Gilts was where we will focus with the curve steeepening – with the 2 year Gilts -19bps tighter as markets reduced bets that the BoE will need to be so aggressive hiking.

The long end was wider with the 30 year +6bps with the BoE accepting only £22mm of long end bonds in its auction and new 2061gilt expected on Thursday.

10-year Treasuries, Gilts and Bunds yield 3.58%, 3.88% and 1.82% respectively.

The move sub 4% across the curve, as well as the reduced BoE intervention are clearly positives.


Equities in Europe ended the day in the green. The FTSE was +22bps higher, and European Equities were between+55bps and +157bps higher on the day in Europe.

In the US the S&P, Dow and Nasdaq were up +259bps, +266bps and +227bps respectively.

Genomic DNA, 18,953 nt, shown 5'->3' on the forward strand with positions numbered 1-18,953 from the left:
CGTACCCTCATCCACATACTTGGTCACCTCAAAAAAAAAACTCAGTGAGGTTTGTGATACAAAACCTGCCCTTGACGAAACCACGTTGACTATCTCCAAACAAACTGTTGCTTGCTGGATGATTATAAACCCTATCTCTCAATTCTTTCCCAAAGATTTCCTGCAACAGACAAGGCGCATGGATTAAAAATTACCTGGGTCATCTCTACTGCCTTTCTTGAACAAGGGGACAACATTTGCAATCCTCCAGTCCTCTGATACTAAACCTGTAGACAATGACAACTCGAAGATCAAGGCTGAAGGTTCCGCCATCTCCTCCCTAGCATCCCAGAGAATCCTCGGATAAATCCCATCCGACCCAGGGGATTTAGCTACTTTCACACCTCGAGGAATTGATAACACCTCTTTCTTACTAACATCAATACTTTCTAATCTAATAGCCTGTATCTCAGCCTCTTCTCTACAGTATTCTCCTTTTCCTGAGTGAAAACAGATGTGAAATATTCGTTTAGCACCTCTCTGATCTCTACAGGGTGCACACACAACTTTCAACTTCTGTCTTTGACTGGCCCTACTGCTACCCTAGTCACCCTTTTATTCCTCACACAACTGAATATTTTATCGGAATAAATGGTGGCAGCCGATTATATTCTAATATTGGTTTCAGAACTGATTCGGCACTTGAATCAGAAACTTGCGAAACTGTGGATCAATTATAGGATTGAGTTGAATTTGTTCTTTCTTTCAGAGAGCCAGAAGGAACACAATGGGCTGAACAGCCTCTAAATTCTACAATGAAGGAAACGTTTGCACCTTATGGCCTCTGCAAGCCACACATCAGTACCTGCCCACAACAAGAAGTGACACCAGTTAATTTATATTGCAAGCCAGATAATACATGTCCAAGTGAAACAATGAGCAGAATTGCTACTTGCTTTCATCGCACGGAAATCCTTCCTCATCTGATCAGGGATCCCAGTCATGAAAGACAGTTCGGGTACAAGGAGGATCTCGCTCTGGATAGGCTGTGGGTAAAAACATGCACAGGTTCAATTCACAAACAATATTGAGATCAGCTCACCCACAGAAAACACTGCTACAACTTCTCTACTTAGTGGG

This morning Europe is opening up +200bps, and the FTSE+100bps. US equity futures are up between +120 and 180bps.

Given the US was recouping Friday’s losses the rally in Europe and the UK does feel like the tail wagging the dog, but we have flagged that positioning has been super bearish and the technical support is definitely there for a move higher.

Today’s Events


We have Eurozone PPI and Factory orders and Durable Goods in the US



What Has Caught Our Eye

Currency Swaps Highlight Dollar Liquidity Concerns

Bloomberg posted an article yesterday on cross currency basis swaps – essentially the premium that holders of Euro and Yen need to pay to swap flows into USD spiked with an expectation that this will worsen into year end.

Increased funding costs feed into banks and corporates and make the cost of borrowing in USD more expensive and finding collateral harder.

Whilst basis swap levels are not at Pandemic crisis levels – USD liquidity is being removed from the system and the moves in basis swaps is a symptom /indicator worth being aware of.